In a nutshell, I would go with Monogram's kit over AMT's in my opinion.

I'm wondering if there is more than one AMT '53 Corvette glue kit (I know they also did a snap kit). Looking on line I'm seeing one in a much older looking box listed as T310, but the one I have is listed as 31811 and it looks very much like something AMT would have done in the 90s. I'm not seeing your description of the Monogram kit as better than what I have on the work bench (out of scale, minimal detail) which also leads me to believe maybe we are not looking at the same AMT kit.

The out of scale thing could work for me though, as I'm looking at a what if Corvette and bigger means more room to tinker.

Thanks

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AMT T310 was the early issue glue kit.

31811 was a reissue of the same kit.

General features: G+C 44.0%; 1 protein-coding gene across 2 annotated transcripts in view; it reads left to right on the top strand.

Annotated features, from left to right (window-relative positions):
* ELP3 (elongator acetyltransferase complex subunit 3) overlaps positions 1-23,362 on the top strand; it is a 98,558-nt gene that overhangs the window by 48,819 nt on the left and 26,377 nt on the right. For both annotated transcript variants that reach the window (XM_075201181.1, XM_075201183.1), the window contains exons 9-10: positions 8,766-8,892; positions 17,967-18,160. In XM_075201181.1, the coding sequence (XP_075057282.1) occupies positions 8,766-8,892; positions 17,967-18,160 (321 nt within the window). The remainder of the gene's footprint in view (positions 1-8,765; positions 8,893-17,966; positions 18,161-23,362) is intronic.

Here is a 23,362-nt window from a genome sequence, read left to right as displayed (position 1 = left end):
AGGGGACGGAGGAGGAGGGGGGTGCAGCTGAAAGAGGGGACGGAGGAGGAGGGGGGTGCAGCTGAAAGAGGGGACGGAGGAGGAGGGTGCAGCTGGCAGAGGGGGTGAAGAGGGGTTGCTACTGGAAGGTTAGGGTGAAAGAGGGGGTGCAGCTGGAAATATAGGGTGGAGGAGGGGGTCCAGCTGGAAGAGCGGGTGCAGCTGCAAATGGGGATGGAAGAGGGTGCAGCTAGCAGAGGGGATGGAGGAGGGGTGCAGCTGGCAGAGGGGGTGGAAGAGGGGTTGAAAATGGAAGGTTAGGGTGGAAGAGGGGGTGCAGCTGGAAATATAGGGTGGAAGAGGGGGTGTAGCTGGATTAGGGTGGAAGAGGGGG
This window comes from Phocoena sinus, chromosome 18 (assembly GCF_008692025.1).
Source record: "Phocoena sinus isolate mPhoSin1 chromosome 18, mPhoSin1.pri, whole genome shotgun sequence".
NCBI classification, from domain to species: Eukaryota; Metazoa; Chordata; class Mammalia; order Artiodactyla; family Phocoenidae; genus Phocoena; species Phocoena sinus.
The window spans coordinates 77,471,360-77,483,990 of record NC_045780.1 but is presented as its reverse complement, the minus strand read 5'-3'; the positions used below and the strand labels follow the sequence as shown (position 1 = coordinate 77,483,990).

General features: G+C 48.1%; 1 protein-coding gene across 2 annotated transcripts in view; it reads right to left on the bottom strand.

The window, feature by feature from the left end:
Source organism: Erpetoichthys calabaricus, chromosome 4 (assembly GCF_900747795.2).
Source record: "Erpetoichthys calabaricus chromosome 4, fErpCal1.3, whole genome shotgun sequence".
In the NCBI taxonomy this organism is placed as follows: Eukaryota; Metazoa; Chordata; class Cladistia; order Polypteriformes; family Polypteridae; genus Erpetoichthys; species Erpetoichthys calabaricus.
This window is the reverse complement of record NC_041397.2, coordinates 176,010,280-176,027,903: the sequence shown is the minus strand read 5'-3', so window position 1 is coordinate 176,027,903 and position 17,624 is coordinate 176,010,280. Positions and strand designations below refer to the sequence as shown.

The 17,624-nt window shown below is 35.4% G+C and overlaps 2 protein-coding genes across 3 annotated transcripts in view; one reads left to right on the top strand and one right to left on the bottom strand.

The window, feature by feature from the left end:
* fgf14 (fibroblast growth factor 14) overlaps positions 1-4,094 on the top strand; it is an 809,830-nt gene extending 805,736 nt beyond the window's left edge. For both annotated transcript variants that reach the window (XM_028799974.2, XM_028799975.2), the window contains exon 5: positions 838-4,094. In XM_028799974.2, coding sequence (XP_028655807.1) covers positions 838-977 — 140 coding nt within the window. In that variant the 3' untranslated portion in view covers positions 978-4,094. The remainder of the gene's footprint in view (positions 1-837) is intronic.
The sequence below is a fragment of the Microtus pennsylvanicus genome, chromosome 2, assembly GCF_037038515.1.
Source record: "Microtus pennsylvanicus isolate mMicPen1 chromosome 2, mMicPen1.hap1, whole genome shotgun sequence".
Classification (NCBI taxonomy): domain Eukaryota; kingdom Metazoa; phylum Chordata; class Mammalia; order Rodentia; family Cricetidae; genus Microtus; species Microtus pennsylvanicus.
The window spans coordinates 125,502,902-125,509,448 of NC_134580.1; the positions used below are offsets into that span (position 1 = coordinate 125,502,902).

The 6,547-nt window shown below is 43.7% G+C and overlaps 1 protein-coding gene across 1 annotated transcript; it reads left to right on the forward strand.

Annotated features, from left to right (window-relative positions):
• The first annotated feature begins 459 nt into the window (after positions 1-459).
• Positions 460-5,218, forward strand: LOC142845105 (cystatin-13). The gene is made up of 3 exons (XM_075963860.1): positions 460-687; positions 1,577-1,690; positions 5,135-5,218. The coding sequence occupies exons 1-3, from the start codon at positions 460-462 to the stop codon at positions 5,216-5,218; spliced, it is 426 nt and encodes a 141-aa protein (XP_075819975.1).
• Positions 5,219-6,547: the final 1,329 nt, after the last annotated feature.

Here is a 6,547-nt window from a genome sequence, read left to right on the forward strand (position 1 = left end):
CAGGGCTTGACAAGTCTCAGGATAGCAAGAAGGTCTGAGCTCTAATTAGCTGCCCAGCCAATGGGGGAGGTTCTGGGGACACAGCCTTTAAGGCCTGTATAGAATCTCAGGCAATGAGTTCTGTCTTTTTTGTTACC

8314 was a simplified snap kit.

All good kits.

My only issue (pardon the pun) with Monogram is their non-traditional scale ... in other words, I'm a bit of a scale bigot and prefer 1/25 to 1/24 ... all things being equal.

B)

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The AMT glue '53 Vette was first released sometime in the mid-to-late 1970s.

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I am very surprised to find out the AMT kit is so old. I associate 1970s AMT kits with metal axles and one piece chassis / frame plates.

Thanks for the info.

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Something nobody has mentioned yet about the AMT Corvette is that in the mid 90s they cleaned up the tooling.......in doing so they messed up the chrome trim on one side of the body ( I think it was the passengers side ) and it now runs "up hill", i.e. it is not parralel to the ground or rocker panels anymore but slopes upward slightly. Everyone has been trashing the 58 Belvedere ( rightly so ) for its curved side trim ( among other problems ) but no one has mentioned this problem on the recient issues of the 53 Corvette.